The licensing system is based on provisions of the ALA. Construction, commissioning, operation and decommissioning of nuclear facilities are not allowed without licence.

Supervision and inspection of nuclear facilities is executed by the regulatory authority.

The ALA defines the enforcement system. As a result of findings identified during inspections, different types of enforcement actions can be undertaken by the regulatory body including suspension, modification or revocation of a licence.

Poland reported that the sources of information relevant for updating the system of regulations and guides include international safety standards, international cooperation and the revision of the reference levels adopted by WENRA. For example, pursuant to the ALA, applicable guidelines of the IAEA and WENRA shall be considered by the Council of Ministers while establishing requirements for commissioning and operation of nuclear facilities. Poland also indicated that the continuous improvement of the functions of the regulatory authority is based on internal and external assessments (self-assessments or staff surveys) and external assessments.

The competent regulatory authority

The regulatory authority responsible for nuclear safety is the National Atomic Energy Agency (PAA). The PAA President is appointed for an indefinite period of time by the Prime Minister while its administrative supervision is provided by the Minister of Environment.

The PAA President exercises its powers without needing the approval of a minister or referring to any body of State administration. No organ can supervise PAA President regulatory decisions except for the Administrative Courts of Law.

Poland indicated that the needs for recruitment and training of the staff were identified, so that PAA could meet the requirements of a nuclear regulatory body posed by the programme for nuclear power. An analysis has been performed with regard to necessary organisational changes and development of the staff. On the basis of this analysis the plans and costs of the staff development have been identified.

PAA is funded directly from the State budget. Although companies are charged for the costs of regulatory oversight, these costs are remitted to the State rather than PAA.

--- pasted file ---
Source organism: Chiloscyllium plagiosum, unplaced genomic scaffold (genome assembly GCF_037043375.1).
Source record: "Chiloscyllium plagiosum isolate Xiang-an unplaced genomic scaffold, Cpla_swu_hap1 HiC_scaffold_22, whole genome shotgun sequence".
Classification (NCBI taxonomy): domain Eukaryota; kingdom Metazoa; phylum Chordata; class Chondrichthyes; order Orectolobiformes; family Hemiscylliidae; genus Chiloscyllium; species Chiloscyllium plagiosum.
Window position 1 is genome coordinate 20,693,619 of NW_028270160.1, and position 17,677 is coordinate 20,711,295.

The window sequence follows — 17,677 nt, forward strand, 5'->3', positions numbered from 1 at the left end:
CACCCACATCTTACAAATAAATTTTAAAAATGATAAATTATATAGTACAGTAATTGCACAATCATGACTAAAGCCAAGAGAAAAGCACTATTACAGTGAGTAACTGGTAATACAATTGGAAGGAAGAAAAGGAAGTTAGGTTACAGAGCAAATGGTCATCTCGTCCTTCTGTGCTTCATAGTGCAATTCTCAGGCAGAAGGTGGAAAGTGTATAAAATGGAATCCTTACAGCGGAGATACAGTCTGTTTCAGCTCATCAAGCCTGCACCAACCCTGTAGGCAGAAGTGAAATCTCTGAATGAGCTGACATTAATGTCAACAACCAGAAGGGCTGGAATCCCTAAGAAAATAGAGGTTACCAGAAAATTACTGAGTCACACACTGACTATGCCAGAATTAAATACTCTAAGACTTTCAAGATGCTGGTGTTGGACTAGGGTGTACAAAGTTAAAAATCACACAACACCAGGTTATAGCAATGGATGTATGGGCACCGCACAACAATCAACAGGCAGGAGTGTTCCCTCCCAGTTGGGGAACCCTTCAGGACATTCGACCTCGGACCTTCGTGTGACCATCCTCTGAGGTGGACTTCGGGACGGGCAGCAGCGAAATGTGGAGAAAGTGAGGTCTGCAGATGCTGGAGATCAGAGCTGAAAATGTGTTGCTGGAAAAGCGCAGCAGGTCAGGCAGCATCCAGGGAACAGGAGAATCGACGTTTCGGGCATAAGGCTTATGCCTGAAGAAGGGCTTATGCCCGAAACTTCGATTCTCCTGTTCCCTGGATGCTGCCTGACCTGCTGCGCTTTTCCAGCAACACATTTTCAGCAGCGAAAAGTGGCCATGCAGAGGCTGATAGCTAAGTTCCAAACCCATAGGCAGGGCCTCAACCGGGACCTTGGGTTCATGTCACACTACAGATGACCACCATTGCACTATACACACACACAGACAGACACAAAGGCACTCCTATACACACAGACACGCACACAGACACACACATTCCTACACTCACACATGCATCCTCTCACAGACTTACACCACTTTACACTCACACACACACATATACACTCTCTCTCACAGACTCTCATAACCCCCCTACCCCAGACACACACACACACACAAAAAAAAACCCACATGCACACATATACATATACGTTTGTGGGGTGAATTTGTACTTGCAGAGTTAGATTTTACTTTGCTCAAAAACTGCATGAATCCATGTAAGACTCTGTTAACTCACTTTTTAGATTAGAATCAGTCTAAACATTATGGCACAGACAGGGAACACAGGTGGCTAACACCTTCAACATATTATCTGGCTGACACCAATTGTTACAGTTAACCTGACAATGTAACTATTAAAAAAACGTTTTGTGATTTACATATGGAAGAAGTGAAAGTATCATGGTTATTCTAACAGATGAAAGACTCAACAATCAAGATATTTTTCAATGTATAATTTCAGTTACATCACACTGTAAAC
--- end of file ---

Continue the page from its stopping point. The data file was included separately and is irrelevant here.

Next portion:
Licence holders obligations

Pursuant to the ALA, construction, commissioning, operation or decommissioning of nuclear facilities cannot be conducted by an organisational entity which fails to comply with the requirements concerning, inter alia, nuclear safety and radiological protection.

Further responsibilities of licence holders are provided through the Regulation of the Council of Ministers of 11 February 2013 on requirements for the commissioning and operation of nuclear facilities. The licence holder is required to conduct systematic analyses with regard to operating experience, development of international safety requirements, technological developments and new knowledge, and conclusions from these analyses shall be used to improve the safety state of the nuclear facility.

Licence holders are also required to have a management system which includes a quality assurance programme.    

According to the ALA, the licence for nuclear activities shall only be granted to an organisational entity which has sufficient funding to cover the costs of nuclear safety at the subsequent stages of the nuclear facility operation, until the facility is decommissioned. PAA will be assessing financial provisions with other documentation required in the licensing process.

Furthermore, the ALA provides for a system of financing the costs of the spent nuclear fuel and radioactive waste disposal and the costs of nuclear power plant decommissioning. The licence holder shall make quarterly payments to a “decommissioning fund”, with dedicated bank account assigned to the fund.

Expertise and skills in nuclear safety

Poland indicated that PAA is actively recruiting and training new staff to prepare itself to the regulatory role in the nuclear power programme, mentioning agreements on cooperation with between PAA and several foreign regulatory authorities.

The requirements concerning competence of the staff of the operator are specified in the ALA.

Information to the public

Among the description of various information activities, Poland reported that in 2014, the PAA’s document “National Atomic Energy Agency (PAA) Communication Strategy for the years 2014-2018” entered into force. It contains communication plans until 2018. This strategy include implementing several activities such as: organising workshops for journalists and local authorities, conducting debates on nuclear safety in the media, holding regular press briefings, cooperating with universities.

International peer review of the national framework

Poland hosted an IRRS mission in May 2013.

2.22.Portugal

Portugal has no nuclear power plant, but one research reactor.

Legislative, regulatory and organisational framework

The Decree-Law 30/2012 created the Regulatory Commission for the Safety of Nuclear Installations (COMRSIN) and establishes its attributes and responsibilities.

Decree-Law 262/2012 sets up the obligations of the licence holders for the operation of nuclear installations under the supervision of the regulatory authority.

Both Decree-Laws state that nuclear installations cannot operate without a valid licence.